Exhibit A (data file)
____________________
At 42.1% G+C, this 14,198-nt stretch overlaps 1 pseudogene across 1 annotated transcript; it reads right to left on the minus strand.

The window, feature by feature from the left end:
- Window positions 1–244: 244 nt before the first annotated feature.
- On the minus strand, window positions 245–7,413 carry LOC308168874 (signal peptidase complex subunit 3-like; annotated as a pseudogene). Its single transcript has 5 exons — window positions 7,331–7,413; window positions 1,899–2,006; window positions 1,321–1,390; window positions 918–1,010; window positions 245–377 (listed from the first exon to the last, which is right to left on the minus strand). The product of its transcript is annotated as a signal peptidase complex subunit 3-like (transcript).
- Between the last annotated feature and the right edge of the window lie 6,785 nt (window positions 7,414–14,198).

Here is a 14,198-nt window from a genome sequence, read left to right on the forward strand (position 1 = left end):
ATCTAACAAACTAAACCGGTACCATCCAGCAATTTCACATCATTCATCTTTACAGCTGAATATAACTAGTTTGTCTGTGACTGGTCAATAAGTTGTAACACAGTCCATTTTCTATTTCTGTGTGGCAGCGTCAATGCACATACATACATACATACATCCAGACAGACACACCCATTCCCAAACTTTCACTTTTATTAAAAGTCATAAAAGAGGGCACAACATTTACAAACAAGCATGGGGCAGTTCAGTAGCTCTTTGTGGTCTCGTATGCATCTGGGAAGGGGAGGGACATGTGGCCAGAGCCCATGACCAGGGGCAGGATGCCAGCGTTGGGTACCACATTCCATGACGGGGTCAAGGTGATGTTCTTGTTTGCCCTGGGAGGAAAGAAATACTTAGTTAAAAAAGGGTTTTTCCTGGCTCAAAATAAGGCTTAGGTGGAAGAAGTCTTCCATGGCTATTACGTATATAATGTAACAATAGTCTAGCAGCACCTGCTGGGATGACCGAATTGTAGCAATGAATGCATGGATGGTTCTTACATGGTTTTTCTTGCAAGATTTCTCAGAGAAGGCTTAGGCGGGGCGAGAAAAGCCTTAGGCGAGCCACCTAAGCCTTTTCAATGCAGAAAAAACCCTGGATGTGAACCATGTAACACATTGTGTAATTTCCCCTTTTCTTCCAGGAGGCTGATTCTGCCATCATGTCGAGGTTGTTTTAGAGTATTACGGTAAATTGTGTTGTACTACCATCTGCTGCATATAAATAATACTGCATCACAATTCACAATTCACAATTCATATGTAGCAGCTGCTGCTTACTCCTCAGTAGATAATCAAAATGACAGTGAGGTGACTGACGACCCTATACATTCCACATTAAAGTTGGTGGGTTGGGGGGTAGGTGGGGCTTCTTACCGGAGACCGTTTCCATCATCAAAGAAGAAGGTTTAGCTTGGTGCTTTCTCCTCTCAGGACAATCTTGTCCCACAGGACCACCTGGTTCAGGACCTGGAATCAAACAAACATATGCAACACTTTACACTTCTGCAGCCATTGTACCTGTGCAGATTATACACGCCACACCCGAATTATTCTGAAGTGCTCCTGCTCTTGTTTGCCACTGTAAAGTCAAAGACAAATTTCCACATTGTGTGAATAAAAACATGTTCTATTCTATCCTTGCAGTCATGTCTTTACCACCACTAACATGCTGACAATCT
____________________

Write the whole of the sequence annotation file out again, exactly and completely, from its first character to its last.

At 42.1% G+C, this 14,198-nt stretch overlaps 1 pseudogene across 1 annotated transcript; it reads right to left on the minus strand.

The window, feature by feature from the left end:
- Window positions 1–244: 244 nt before the first annotated feature.
- On the minus strand, window positions 245–7,413 carry LOC308168874 (signal peptidase complex subunit 3-like; annotated as a pseudogene). Its single transcript has 5 exons — window positions 7,331–7,413; window positions 1,899–2,006; window positions 1,321–1,390; window positions 918–1,010; window positions 245–377 (listed from the first exon to the last, which is right to left on the minus strand). The product of its transcript is annotated as a signal peptidase complex subunit 3-like (transcript).
- Between the last annotated feature and the right edge of the window lie 6,785 nt (window positions 7,414–14,198).

Here is a 14,198-nt window from a genome sequence, read left to right on the forward strand (position 1 = left end):
ATCTAACAAACTAAACCGGTACCATCCAGCAATTTCACATCATTCATCTTTACAGCTGAATATAACTAGTTTGTCTGTGACTGGTCAATAAGTTGTAACACAGTCCATTTTCTATTTCTGTGTGGCAGCGTCAATGCACATACATACATACATACATCCAGACAGACACACCCATTCCCAAACTTTCACTTTTATTAAAAGTCATAAAAGAGGGCACAACATTTACAAACAAGCATGGGGCAGTTCAGTAGCTCTTTGTGGTCTCGTATGCATCTGGGAAGGGGAGGGACATGTGGCCAGAGCCCATGACCAGGGGCAGGATGCCAGCGTTGGGTACCACATTCCATGACGGGGTCAAGGTGATGTTCTTGTTTGCCCTGGGAGGAAAGAAATACTTAGTTAAAAAAGGGTTTTTCCTGGCTCAAAATAAGGCTTAGGTGGAAGAAGTCTTCCATGGCTATTACGTATATAATGTAACAATAGTCTAGCAGCACCTGCTGGGATGACCGAATTGTAGCAATGAATGCATGGATGGTTCTTACATGGTTTTTCTTGCAAGATTTCTCAGAGAAGGCTTAGGCGGGGCGAGAAAAGCCTTAGGCGAGCCACCTAAGCCTTTTCAATGCAGAAAAAACCCTGGATGTGAACCATGTAACACATTGTGTAATTTCCCCTTTTCTTCCAGGAGGCTGATTCTGCCATCATGTCGAGGTTGTTTTAGAGTATTACGGTAAATTGTGTTGTACTACCATCTGCTGCATATAAATAATACTGCATCACAATTCACAATTCACAATTCATATGTAGCAGCTGCTGCTTACTCCTCAGTAGATAATCAAAATGACAGTGAGGTGACTGACGACCCTATACATTCCACATTAAAGTTGGTGGGTTGGGGGGTAGGTGGGGCTTCTTACCGGAGACCGTTTCCATCATCAAAGAAGAAGGTTTAGCTTGGTGCTTTCTCCTCTCAGGACAATCTTGTCCCACAGGACCACCTGGTTCAGGACCTGGAATCAAACAAACATATGCAACACTTTACACTTCTGCAGCCATTGTACCTGTGCAGATTATACACGCCACACCCGAATTATTCTGAAGTGCTCCTGCTCTTGTTTGCCACTGTAAAGTCAAAGACAAATTTCCACATTGTGTGAATAAAAACATGTTCTATTCTATCCTTGCAGTCATGTCTTTACCACCACTAACATGCTGACAATCT